If you subscribe to Sky and Telescope, keep your eyes open for the article More of My Favorite Double Stars by James Mullaney in the September 2006 issue. I was invited to submit a few double star sketches to help illustrate the article. The author lists a couple dozen autumn doubles for your viewing enjoyment. Eight in that list are discussed in greater detail in the article. It just so happened that I had already sketched 5 of those, and I had enough time to observe and sketch 2 more of them. The only one I couldn't submit was Delta Cephei which was still simmering in the dawn twilight at the time.
As you might have guessed, I'm pretty excited that the author and/or editor chose to use sketches to supplement the article. I imagine part of that choice was due to the fact that it is just plain hard to find photography of specific doubles. They are out there; just not in the same abundance as other deep sky objects.
Following are the sketches that appear in the article:
Personally, I'd love to see sketches used more often to illustrate articles about visual astronomy. Not to the exclusion of astro photography of course. Because visual observers benefit from knowing more objectively what features to search for in an object. But I really value a sketch of an object for showing what a human eyeball and the not-quite-perfect human brain behind it are capable of discerning.
With double star sketches, that eye-brain interaction yields some interesting results when it comes to color assessment. Not only will optics, atmospheric conditions and local light pollution have an effect on color impressions in a double, but so will the physiology of an individual observer's eyes, and the psychological effects of their mind interpreting those little pinpricks of subtle color in close proximity.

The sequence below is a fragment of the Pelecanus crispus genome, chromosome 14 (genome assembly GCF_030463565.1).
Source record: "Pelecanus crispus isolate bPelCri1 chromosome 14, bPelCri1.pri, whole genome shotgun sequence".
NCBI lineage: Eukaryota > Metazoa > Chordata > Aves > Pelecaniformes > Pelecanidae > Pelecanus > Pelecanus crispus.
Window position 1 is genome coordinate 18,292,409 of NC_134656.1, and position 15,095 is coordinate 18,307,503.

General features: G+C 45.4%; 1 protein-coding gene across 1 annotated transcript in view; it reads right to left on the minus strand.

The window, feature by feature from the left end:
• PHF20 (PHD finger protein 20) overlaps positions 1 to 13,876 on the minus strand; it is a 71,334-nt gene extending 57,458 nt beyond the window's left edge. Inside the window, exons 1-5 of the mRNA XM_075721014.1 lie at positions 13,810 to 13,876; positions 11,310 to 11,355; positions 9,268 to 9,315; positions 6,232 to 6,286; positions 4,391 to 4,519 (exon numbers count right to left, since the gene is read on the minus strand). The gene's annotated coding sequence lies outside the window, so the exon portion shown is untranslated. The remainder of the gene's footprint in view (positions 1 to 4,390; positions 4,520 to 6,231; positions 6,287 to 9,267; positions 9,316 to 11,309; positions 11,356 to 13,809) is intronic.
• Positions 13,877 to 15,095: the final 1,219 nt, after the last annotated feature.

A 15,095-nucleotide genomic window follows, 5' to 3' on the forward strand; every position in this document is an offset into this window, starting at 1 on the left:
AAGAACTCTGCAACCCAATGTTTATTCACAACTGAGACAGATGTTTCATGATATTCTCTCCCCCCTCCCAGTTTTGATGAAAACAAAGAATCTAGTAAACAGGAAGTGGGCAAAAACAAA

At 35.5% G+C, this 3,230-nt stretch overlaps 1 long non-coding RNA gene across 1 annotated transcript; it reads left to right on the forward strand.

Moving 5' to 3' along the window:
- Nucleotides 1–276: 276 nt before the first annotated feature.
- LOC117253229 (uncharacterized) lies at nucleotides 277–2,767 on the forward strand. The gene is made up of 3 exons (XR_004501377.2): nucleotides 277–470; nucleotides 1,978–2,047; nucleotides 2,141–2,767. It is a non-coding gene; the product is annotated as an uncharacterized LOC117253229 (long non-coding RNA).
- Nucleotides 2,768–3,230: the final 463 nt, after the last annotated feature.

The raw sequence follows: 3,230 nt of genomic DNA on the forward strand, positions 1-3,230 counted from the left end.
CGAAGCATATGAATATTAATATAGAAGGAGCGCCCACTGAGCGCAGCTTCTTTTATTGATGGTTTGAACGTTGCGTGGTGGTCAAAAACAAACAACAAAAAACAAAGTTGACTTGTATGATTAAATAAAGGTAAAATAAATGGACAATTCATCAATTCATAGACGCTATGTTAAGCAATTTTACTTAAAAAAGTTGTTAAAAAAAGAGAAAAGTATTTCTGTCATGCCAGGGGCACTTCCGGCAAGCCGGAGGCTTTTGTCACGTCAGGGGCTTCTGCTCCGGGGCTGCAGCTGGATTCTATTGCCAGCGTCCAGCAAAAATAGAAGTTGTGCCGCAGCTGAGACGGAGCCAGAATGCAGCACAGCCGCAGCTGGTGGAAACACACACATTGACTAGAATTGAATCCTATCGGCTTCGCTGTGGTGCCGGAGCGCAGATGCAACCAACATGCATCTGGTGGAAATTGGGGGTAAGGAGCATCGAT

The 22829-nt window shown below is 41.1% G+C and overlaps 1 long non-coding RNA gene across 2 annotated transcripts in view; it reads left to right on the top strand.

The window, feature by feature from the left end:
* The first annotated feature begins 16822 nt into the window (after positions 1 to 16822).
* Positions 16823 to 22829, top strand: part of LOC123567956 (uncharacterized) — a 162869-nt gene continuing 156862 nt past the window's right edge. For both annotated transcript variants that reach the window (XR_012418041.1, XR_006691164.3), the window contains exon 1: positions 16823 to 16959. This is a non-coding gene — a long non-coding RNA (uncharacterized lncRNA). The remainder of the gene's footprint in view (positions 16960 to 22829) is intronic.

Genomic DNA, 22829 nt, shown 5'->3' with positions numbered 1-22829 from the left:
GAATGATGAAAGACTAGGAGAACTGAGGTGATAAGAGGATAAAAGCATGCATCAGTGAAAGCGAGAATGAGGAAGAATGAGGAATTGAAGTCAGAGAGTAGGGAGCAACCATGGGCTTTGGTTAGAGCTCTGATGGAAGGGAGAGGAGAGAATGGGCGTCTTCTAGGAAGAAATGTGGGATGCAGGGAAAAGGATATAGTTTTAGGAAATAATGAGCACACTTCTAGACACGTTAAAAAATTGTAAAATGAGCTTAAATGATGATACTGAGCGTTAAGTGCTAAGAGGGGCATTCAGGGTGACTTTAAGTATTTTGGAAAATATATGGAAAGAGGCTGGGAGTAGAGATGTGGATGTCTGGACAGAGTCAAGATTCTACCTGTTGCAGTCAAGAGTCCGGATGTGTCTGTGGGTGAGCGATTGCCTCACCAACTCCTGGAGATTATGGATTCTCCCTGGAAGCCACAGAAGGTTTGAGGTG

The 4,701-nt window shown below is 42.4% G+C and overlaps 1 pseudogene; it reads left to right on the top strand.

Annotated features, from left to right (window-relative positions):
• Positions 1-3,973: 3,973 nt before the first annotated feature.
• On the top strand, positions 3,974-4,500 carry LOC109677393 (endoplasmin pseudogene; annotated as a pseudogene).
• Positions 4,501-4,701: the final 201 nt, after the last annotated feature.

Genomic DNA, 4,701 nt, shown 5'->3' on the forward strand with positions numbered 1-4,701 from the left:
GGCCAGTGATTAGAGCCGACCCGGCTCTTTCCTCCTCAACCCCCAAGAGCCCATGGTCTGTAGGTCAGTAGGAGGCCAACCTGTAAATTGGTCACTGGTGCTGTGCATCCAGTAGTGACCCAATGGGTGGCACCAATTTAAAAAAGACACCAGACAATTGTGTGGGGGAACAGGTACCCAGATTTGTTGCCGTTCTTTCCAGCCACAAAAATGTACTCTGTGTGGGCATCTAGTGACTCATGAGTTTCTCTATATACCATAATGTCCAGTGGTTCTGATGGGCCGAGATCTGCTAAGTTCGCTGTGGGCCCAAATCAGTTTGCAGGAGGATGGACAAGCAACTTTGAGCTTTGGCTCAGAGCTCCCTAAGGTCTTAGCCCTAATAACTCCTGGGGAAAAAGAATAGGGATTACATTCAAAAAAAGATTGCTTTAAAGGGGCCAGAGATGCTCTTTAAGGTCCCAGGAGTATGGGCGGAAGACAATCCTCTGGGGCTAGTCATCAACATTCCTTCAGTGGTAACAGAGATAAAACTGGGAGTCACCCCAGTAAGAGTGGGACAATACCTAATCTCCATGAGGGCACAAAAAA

I had some anxiety about how my personal interpretation of those colors would be received. Before submitting the sketches, I searched the web for other observers impressions of each double to see if I could soothe my nerves. I found that my assessment was in the norm for several of them. But there were a couple that definitely hit the fringe...such as Eta Cassiopeiae and Gamma Arietis. Eta Cass is described by most observers as a yellow primary and a purple/orange/red secondary. But I saw key-lime-pie green and orange. I remember that double vividly, because as I was observing it, I was fascinated that the primary exhibited such an unusual and obviously impossible color. But I couldn't shake the impression each time I returned to the eyepiece. So that's how I colored the sketch.
For a hobby that is built on a foundation of scientific interest, I'm sure the vagaries of visual observations are vexing to some amateur astronomers. But that same variation from observer to observer and even from observation to observation for the same observer, is a facet of the hobby that I find very enjoyable.
If you have any comments or criticisms about the sketches, I would love to hear them. You can post them here, or email me at the address shown at the top of the page.